AASB issues new FAQ to assist in determining whether there are sufficiently specific performance obligations under AASB 15 for a research grant

The Australian Accounting Standards Board (AASB) previously issued FAQ 5 to assist research entities receiving grant funding in determining the appropriate Accounting Standard to apply when recognising revenue or income under AASB 15 Revenue from Contracts with Customers or AASB 1058 Income of Not-for-Profit Entities respectively. FAQ 5 is limited to the following ‘sufficiently specific’ performance obligations being provided to a customer:

  • Intellectual property
  • Licence to use the NFP’s intellectual property, and
  • Research findings.

In particular, Chart 3 to FAQ 5 illustrates how research findings transferred to a customer that are considered ‘sufficiently specific’ are recognised under AASB 15 by referring to Examples 4A, 4B and 4C in Appendix F to AASB 15. However, those examples simply refer to ‘publication of research data on a public web site’ as resulting in a ‘sufficiently specific’ performance obligation. There is not much guidance provided on factors to consider when assessing whether the requirement to undertake research activities would result in ‘sufficiently specific’ performance obligations or not.

In October 2019, the AASB therefore updated these FAQs and added FAQ 6 to provide NFPs receiving research grants with some guidance on the types of activities that are not considered ‘sufficiently specific’ performance obligations, and those that could be. The principles in FAQ 6 are summarised below.

Inputs and processes are not ‘sufficiently specific’

Grant agreements to conduct research activities are typically not specific as to the detailed outputs required from research activities because research, by its nature, is inherently uncertain. Instead, these agreements tend to be specific in terms of the objectives of the research and how the research will be conducted (i.e. specificity about inputs and processes).

Outputs

In our October 2019 Accounting News article, we outlined a practical approach for analysing grant contracts to determine if they contain ‘sufficiently specific’ performance obligations where there is an enforceable contract with a customer. We noted there that ‘inputs’ and ‘outcomes/objectives’ do not result in the presence of ‘sufficiently specific’ performance obligations, however, ‘outputs’ typically would because they are the deliverables described in the grant contract that result in the transfer of a good or service to the customer.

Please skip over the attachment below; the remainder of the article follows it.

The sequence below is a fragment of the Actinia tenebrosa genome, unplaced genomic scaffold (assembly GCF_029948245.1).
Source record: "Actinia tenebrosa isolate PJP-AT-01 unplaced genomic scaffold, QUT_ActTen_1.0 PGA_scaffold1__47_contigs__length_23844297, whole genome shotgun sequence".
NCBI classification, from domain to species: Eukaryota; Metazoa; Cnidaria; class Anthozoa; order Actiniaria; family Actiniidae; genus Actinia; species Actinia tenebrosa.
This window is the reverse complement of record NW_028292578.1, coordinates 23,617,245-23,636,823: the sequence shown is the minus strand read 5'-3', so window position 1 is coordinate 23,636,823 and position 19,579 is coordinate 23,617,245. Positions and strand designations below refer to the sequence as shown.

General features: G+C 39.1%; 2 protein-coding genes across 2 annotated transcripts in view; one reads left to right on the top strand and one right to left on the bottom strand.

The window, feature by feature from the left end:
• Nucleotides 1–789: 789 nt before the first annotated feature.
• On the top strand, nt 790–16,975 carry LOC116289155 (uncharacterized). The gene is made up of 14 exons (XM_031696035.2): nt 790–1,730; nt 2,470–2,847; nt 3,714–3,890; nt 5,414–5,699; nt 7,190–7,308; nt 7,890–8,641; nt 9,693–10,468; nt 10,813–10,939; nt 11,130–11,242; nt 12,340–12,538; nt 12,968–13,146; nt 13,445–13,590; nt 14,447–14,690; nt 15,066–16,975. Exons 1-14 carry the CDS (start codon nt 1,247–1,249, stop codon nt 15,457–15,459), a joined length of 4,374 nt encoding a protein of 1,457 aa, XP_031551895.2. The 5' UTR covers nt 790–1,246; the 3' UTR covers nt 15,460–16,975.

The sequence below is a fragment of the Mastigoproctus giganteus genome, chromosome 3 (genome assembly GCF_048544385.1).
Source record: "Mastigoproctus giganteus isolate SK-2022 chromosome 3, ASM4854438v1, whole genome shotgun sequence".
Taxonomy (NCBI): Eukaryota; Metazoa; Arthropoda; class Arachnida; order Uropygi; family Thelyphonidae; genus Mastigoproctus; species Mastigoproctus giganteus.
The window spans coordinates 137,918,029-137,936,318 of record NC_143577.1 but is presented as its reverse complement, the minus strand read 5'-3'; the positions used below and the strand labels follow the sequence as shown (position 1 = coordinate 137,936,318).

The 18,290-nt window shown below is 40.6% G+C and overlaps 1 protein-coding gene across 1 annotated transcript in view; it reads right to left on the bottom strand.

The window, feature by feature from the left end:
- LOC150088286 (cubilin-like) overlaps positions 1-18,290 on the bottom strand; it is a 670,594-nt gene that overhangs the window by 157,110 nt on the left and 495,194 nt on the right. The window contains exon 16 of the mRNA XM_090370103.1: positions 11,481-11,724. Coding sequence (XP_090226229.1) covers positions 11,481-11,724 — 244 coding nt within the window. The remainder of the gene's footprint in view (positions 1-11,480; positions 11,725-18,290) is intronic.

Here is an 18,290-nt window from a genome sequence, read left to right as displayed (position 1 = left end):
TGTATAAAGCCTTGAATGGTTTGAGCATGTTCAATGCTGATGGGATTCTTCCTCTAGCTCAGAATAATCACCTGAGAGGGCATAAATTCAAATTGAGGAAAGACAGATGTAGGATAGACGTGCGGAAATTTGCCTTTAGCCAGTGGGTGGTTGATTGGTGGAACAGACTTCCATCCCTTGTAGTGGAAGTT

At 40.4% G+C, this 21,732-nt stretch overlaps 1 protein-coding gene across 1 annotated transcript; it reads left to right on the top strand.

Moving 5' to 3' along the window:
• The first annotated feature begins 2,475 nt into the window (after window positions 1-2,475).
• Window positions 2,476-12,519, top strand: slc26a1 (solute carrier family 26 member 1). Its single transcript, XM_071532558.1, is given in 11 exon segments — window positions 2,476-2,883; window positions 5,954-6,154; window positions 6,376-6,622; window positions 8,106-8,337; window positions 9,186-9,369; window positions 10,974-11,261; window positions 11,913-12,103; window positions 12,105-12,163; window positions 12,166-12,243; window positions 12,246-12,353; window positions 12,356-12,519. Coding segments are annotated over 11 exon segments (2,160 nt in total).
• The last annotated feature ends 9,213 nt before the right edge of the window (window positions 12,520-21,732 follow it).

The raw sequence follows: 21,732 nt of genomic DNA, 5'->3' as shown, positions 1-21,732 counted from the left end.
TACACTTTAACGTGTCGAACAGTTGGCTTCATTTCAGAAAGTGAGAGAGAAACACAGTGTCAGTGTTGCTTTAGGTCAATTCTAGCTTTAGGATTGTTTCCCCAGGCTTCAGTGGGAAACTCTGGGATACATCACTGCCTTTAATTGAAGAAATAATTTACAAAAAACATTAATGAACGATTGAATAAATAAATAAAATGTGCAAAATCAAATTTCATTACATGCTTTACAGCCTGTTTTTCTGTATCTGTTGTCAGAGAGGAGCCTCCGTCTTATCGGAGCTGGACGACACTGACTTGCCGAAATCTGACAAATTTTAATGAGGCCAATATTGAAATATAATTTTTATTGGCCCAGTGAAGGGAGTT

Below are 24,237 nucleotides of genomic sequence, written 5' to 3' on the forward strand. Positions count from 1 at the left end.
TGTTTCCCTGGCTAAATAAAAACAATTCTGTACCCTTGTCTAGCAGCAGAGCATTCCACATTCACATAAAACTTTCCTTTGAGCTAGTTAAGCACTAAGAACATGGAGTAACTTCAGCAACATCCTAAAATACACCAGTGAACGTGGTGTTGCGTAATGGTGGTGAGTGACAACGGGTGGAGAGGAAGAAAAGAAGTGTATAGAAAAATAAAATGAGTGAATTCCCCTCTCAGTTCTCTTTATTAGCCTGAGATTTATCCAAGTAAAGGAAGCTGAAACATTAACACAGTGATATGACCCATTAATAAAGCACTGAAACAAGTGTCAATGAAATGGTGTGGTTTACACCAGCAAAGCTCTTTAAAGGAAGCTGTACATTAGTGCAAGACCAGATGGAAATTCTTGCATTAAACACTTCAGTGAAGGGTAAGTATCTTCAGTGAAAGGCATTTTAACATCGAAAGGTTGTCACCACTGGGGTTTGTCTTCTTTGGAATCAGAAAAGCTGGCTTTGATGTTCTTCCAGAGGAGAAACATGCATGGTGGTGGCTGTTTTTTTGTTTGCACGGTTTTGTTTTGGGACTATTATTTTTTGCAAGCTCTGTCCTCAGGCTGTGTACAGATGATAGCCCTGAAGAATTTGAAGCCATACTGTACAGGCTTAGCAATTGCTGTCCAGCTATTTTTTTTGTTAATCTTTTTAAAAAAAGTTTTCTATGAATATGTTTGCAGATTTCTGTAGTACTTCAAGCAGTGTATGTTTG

FAQ 6 notes that in order for a performance obligation to be ‘sufficiently specific’ under AASB 15:

  • The research entity must promise to transfer goods or services (e.g. outputs from the research) to the customer (i.e. the donor or to other parties on behalf of the donor), and
  • That promise must be sufficiently specific such that it can be determined when the research entity has satisfied its obligation to transfer those goods or services.
Both of the above factors must be present in order for the research entity to conclude that there are ‘sufficiently specific’ performance obligations in the grant contract.

Examples

FAQ 6 then provides some examples of rights of the donor, and for each, notes whether these would be considered ‘sufficiently specific’ performance obligations. These examples are summarised in the table below. Please refer to FAQ 6 for more detailed information.

Nature of donor’s right

Sufficiently specific performance obligation?

Financial reports & acquittal statements (how the research entity spent the grant funds)

No.

The requirement to submit financial reports and acquittal statements to the donor is specific as to the type (e.g. format and content) and frequency. However, these do not represent a good or service that is transferred to the donor.

These reports/statements simply provide evidence to the donor that the research entity has discharged its accountability for the grant funding received, i.e. spent grant monies in accordance with the agreement.

BDO comment:

Preparation of financial reports and acquittal statements usually only represent an ‘input’ to the research process, and is not an ‘output’ of the research to the donor.

Progress reports

Typically no.